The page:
What’s the best way to save money on accommodations AND get a taste of local life when visiting Japan? Use Airbnb.
In Japan, Airbnb is often significantly cheaper than staying in hotel rooms, especially with multiple guests. Staying in a private home or apartment also gives you a more “local” experience, and you may have extra conveniences that you wouldn’t get at most Japanese hotels, such as a kitchen or washing machine.
Airbnb is our go-to option when visiting a new city in Japan, and we’ve had nothing but good experiences. All of the apartments we rented in Japan were immaculately clean and matched closely with the listing descriptions.
Part of our success with Airbnb in Japan is due to our use of this checklist we created based on our experiences renting short-term apartments around the world. We’ve also learned a thing or two about choosing a good apartment in Japan after living there for more than 2 years and renting apartments in Kyoto, Nagoya, Kagoshima, Okinawa, and Fukuoka.
Whether you’re an AirBnB expert, or you’re new to the world of short-term rentals, here’s what to look for and what to expect when using AirBnb in Japan.
Contents (click to expand)
Is Airbnb Legal in Japan?
Let’s get this question out of the way first. Yes, it’s legal.
In June 2018, Japan imposed new home-sharing regulations that affected Airbnb listings throughout the country. Initially, the number of listings dropped significantly, as many owners were not prepared to comply, but inventory bounced back over the years as owners took the required steps.
Per the new regulations, all Airbnb hosts in Japan must register their listing and display a license number on their listing page. Airbnb removed non-compliant listings, so if a property in Japan has a listing on Airbnb, it’s legit.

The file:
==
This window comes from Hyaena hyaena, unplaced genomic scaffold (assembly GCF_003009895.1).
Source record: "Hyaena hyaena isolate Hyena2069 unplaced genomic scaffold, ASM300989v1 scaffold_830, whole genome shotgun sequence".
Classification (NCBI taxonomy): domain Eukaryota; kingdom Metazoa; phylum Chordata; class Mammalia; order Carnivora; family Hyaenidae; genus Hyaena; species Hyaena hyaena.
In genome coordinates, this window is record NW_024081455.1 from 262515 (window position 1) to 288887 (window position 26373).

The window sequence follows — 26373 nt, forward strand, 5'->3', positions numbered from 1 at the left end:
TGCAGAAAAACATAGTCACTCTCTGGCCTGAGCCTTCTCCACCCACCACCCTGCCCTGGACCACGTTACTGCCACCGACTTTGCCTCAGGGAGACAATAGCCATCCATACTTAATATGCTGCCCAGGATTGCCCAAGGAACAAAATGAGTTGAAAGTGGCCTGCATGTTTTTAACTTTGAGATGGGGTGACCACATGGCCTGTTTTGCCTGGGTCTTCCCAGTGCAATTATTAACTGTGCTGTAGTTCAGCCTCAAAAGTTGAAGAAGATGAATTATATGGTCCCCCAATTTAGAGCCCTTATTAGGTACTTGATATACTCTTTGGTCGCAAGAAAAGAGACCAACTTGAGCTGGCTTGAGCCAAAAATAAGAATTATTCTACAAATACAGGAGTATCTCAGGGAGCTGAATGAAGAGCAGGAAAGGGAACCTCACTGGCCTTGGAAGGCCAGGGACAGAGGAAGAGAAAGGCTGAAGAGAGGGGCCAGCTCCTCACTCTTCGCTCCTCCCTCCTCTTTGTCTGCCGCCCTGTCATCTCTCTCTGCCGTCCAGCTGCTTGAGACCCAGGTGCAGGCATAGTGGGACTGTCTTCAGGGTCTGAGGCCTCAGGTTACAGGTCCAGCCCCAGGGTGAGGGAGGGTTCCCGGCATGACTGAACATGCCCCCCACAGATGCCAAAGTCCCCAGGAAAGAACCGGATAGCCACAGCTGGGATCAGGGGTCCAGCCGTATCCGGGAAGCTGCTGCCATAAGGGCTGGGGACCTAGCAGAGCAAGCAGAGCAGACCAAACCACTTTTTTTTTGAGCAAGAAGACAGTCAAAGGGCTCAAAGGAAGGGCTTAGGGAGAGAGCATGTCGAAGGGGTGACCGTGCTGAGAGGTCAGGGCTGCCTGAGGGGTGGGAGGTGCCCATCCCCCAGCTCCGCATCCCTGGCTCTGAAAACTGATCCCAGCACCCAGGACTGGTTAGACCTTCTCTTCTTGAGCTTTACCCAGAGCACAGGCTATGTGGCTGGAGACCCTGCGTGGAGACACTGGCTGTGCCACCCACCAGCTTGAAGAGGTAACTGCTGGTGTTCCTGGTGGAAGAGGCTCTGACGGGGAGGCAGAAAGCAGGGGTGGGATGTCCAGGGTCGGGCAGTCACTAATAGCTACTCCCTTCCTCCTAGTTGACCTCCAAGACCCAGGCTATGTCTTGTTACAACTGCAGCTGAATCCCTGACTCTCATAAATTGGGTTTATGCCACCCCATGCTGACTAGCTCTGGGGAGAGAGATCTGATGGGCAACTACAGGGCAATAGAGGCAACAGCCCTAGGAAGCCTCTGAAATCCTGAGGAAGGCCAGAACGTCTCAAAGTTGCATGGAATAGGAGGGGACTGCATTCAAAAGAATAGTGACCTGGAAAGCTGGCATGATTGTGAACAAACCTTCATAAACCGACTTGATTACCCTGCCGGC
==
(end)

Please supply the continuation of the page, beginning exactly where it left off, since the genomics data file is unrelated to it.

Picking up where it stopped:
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Japan Airbnb hosts are also required to record guest information, including name, address, occupation, and nationality. If you don’t reside in Japan, they will ask for a copy of your passport. In our experience, you can simply take a picture and send it to your host via e-mail.
Choosing a Listing on Airbnb Japan
Look for a Separate Toilet
Traditional Japanese homes have a separate toilet room. But in many smaller apartments, particularly in major cities, everything is crammed into one tiny room; picture an airplane bathroom with a tub tacked on.
When you see those listings, keep looking. The all-in-one setup makes it impossible for more than one person to get ready at a time, and it’s simply too cramped.
On a side note, you will seldom find a Japanese apartment with more than one toilet, let alone two showers, no matter how many bedrooms it has. If the listing says 1.5 bathrooms, look carefully (some listings have a picture of the floor plan), because the 1.5 often refers to the separated bath and toilet rooms.
Beware of a Room that Sleeps a Large Number of People
You will see many apartments that claim to accommodate five or six guests. Look carefully, and you will see that it often means they are cramming bunkbeds, a couch or sofa bed, and some futons into a studio apartment.
If you’re traveling with a group, and all you need is a place to crash, those places might work for you. But if you want a comfortable stay in a place where you can relax in the living room, look for a more spacious apartment.
Decide if You Need Regular WiFi
Some Japanese Airbnbs have “pocket” or portable WiFi instead of the standard router. The great thing about this option is that the property owner may allow you to take the pocket WiFi with you as you tour around during the day.
Free public WiFi is limited in some parts of Japan, so having your own secure WiFi connection is very convenient.
The downside of pocket WiFi is that it’s often slower than a regular WiFi connection. It’s not good if you need to work online or upload photos during your stay.
Look for the Important Pictures
It’s common to see a Japanese Airbnb listing with dozens of photos. They have a close-up picture of everything in the apartment (the plates, the hair dryer, a stack of folded towels, the container of Q-Tips, etc.).
The listing may also include pictures of local attractions, convenience stores, the train station, etc. to show you that the property is in a good location.
Don’t get lost in all those photos and forget that you haven’t seen pictures from a vantage point that shows you the size and layout of the home. Follow our checklist and verify that you’ve seen pictures of the most important aspects of the apartment.